A few years ago, a learner would enrol in a training session and spend two days in a room with a trainer and their peers. They would then go back to work and try to apply what they had learned.
Now, the range of interpersonal and digital interactions is wider. Modern learners can use their smartphones in the classroom, take part in digital activities upstream or downstream, learn via social media from their peers, etc.
It is exciting, but what appears to be educationally relevant and simple for the designer may sometimes seem complicated from the learner’s point of view.
In a context of digitisation, the question “Is the teaching method suitable?” is no longer enough. It is essential to put oneself “in the shoes” of the learner at the design stage, identify all points of contact with the programme, identify possible irritants and remove them if possible!
To do so, we recommend this 5-step approach:
1 – Step “into the learner’s shoes”
Create Personas. A Persona is a typical user or fictitious representation of the target users of a solution. It can be used to set priorities, guide design and ergonomic decisions, and test priority scenarios.
2 – Move from knowledge acquisition to knowledge transposition
The learning time frame must be thought of from the learner’s point of view: no longer in terms of 2-day events, but stretched over a longer period which encompasses the time registering on the tool, learning, repetition of skills and anchoring for the long-term.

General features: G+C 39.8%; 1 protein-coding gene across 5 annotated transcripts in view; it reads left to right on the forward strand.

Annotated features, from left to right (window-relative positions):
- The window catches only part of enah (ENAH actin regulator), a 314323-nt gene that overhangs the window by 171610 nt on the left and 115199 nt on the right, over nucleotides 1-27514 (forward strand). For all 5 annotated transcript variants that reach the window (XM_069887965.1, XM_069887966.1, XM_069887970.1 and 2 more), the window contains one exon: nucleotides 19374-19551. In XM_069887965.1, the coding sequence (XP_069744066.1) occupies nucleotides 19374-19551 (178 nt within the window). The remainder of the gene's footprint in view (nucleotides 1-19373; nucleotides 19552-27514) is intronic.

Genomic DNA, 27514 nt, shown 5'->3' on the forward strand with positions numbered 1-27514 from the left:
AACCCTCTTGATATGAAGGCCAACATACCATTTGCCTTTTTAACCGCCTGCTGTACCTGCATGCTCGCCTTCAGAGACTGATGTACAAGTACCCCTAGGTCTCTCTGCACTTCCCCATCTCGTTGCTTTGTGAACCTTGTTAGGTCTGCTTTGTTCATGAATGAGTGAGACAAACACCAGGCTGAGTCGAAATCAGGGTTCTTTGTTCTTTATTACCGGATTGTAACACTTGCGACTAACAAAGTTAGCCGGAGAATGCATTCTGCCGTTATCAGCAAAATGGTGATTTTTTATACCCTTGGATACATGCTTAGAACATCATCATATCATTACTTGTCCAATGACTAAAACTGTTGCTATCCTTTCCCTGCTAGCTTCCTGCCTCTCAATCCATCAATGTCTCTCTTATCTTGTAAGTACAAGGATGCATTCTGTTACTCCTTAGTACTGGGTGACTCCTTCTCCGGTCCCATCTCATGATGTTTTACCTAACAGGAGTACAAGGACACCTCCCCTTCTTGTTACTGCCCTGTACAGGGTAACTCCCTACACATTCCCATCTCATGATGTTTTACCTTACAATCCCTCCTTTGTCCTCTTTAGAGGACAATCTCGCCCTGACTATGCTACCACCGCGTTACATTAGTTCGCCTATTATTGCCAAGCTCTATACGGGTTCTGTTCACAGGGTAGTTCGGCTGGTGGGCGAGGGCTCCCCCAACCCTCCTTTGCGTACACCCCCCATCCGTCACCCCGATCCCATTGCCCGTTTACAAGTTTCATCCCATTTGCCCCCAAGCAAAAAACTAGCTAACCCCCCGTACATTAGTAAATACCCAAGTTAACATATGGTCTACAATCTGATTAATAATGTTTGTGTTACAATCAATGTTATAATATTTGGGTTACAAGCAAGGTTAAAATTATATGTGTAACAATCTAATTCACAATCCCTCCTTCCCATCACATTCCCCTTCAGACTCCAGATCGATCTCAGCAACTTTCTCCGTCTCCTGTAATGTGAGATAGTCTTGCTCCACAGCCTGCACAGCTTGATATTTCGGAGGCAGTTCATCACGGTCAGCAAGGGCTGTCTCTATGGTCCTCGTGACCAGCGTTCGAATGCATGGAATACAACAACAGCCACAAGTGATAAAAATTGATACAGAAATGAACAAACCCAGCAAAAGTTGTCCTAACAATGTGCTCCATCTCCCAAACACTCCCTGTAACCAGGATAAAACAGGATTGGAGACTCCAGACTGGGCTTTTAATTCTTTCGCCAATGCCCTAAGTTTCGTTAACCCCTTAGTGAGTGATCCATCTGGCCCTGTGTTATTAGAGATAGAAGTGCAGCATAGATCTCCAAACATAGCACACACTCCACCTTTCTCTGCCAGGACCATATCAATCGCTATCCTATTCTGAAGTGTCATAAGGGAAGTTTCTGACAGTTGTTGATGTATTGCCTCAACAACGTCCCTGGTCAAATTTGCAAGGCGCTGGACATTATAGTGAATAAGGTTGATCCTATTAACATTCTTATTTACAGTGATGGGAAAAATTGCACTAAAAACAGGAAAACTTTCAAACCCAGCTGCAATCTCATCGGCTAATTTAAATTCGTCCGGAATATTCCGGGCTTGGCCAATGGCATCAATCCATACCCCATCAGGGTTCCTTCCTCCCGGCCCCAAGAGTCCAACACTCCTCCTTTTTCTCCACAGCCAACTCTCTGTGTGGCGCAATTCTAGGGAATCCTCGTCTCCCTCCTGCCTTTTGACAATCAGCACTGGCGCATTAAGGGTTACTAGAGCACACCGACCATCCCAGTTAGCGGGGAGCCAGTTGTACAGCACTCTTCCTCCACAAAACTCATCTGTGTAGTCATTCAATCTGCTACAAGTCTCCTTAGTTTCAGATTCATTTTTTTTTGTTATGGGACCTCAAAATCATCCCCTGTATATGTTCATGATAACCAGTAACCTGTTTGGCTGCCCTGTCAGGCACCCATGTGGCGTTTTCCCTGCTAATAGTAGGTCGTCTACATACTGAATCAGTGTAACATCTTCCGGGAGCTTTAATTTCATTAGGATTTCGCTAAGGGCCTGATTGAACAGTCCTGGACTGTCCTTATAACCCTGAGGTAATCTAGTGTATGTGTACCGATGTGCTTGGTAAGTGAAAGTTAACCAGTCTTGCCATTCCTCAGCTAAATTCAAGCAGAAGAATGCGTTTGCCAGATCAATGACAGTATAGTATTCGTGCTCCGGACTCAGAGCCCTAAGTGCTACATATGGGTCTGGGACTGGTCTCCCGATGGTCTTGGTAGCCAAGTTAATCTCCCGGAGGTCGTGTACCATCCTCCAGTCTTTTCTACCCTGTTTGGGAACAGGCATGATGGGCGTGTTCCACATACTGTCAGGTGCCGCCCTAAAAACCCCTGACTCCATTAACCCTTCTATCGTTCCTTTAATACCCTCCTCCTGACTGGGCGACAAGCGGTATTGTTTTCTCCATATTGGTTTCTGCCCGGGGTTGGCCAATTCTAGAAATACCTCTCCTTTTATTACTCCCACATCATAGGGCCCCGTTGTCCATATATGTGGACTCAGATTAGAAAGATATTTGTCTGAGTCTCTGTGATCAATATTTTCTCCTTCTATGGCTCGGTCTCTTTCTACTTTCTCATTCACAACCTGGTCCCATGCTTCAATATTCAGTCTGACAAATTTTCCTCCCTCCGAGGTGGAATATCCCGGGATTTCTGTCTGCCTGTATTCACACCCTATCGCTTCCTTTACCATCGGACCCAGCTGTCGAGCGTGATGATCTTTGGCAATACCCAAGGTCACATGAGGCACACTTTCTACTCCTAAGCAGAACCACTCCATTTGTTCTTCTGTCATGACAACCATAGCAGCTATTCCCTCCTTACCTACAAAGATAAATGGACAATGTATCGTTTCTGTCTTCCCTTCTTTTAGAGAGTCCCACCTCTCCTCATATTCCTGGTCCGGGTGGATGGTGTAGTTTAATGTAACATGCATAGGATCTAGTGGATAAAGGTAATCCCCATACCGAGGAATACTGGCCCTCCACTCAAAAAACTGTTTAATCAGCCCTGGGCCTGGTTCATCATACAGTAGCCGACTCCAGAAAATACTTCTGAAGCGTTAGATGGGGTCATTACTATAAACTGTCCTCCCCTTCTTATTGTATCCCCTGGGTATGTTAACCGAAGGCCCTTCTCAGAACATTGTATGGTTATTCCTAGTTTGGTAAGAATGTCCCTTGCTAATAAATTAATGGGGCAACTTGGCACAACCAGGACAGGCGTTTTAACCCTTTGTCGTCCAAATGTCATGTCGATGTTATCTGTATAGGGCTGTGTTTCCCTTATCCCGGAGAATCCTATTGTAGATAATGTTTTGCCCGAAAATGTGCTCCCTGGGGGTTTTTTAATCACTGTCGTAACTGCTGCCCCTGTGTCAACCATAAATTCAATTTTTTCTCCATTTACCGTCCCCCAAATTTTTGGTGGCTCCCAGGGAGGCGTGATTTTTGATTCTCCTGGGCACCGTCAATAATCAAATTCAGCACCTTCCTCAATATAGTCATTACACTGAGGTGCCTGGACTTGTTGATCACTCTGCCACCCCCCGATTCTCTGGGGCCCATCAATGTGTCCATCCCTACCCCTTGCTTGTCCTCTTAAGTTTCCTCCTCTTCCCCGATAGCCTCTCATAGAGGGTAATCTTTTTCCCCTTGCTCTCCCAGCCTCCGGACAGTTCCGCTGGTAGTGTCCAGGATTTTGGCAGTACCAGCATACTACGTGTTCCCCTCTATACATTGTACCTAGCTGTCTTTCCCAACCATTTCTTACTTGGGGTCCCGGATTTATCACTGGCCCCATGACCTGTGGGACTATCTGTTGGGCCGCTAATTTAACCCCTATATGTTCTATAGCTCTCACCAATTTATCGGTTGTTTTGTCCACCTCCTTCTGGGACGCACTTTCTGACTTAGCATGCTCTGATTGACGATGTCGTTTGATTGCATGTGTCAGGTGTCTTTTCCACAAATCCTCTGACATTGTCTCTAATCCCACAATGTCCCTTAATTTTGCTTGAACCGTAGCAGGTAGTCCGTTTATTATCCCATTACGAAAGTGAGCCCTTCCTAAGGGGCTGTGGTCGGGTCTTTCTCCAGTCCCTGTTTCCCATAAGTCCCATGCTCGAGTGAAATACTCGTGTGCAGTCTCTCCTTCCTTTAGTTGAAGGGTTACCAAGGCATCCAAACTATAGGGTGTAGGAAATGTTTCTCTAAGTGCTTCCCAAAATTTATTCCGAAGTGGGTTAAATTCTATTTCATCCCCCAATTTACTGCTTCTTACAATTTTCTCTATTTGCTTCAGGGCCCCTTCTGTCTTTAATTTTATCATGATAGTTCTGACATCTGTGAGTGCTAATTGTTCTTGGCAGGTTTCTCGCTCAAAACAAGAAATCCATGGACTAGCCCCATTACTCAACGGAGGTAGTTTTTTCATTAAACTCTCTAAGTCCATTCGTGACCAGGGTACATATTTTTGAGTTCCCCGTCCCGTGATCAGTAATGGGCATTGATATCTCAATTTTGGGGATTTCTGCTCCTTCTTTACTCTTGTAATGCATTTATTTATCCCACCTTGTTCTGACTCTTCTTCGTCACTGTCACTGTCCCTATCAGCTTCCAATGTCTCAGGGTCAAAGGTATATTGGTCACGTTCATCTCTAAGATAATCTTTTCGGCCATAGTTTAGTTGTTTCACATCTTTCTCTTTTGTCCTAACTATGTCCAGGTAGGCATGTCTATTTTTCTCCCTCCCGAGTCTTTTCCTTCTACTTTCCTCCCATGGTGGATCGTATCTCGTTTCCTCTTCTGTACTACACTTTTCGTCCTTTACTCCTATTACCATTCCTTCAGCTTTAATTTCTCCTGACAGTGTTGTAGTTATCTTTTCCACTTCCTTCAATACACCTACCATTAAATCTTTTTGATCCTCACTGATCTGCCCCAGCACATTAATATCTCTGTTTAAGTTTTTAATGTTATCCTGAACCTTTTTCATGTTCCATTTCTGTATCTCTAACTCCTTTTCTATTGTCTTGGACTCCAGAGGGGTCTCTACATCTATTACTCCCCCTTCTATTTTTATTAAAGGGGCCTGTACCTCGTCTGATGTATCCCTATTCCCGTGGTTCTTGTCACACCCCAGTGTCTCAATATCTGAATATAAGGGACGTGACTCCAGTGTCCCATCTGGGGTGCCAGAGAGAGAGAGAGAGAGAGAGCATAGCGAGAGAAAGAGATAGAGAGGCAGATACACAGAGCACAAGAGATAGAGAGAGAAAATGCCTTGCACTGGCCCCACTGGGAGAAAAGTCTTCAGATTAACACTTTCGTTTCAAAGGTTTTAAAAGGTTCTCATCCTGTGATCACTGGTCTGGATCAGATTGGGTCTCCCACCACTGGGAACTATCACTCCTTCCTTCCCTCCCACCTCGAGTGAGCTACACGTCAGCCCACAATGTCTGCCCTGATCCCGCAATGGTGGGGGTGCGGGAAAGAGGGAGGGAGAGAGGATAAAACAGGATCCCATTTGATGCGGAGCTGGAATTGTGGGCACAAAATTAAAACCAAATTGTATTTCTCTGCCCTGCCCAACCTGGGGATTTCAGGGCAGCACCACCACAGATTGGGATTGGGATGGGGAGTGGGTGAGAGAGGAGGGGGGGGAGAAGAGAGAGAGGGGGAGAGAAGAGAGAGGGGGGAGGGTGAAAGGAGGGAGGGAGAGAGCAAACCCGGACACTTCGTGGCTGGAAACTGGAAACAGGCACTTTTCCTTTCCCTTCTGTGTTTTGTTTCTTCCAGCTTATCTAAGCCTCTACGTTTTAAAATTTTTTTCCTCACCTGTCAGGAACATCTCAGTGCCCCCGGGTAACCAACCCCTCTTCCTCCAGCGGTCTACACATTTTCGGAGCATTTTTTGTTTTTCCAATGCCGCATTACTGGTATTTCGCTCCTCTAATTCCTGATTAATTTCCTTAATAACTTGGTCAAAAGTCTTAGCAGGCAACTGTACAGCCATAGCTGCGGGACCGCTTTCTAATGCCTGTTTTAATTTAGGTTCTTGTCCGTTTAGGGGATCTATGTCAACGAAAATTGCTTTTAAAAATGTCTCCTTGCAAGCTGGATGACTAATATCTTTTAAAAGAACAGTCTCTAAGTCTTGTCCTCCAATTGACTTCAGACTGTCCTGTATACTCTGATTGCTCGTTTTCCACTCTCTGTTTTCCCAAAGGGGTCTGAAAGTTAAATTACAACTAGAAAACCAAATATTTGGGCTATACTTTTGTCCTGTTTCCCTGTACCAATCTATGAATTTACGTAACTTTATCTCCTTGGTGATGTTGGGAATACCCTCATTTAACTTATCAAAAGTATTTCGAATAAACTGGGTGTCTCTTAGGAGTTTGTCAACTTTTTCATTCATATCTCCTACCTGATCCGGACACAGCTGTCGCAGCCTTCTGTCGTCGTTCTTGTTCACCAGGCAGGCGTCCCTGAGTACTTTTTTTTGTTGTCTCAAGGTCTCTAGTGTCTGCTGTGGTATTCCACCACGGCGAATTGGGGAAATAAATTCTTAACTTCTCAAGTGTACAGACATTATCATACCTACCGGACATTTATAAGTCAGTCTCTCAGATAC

3 – Move from the educational staircase to emotional scenarios
Learners generally assess their training experience on an emotional peak felt during and at the end of the process. It is therefore essential that the last stage of a training course be exciting!
While, as a general rule, we make sure that the introduction to a programme is appealing, the final stage of the training course should not be the “end of the training session”, but, should be for example, the moment when the learner is congratulated for having transposed the acquired knowledge!
4 – Improve the experience: simplify learner interactions with all digital interfaces
Learning and adopting a new practice takes effort. Access to training must therefore require as little effort as possible!
Interfaces designed by UX experts streamline navigation: removing extra mouse clicks, single sign-on, harmonisation of notifications, customisation of the interface by the user themselves based on their needs and access for multiple devices, many areas of friction can be avoided.
5 – “Make it happen” with experience ambassadors
“Keeping the initial promise” means ensuring the project is implemented properly.
This requires fine tuning of the digital interfaces and supporting people who will join in the experience with learners (trainers, managers, peers). Based on the employee-customer profit chain theory, it may be relevant to train these stakeholders in the same way as the learners.
The current challenge for L&D function is no longer to simply design a relevant tool. To engage learners, we need to ask whether it captivates (generates positive emotions) and simplifies the experience (minimises effort to access the programme).
Read the Cegos Innovation Book “L&D: decoding the future”, and find out more about the new challenges for Learning & Development leaders.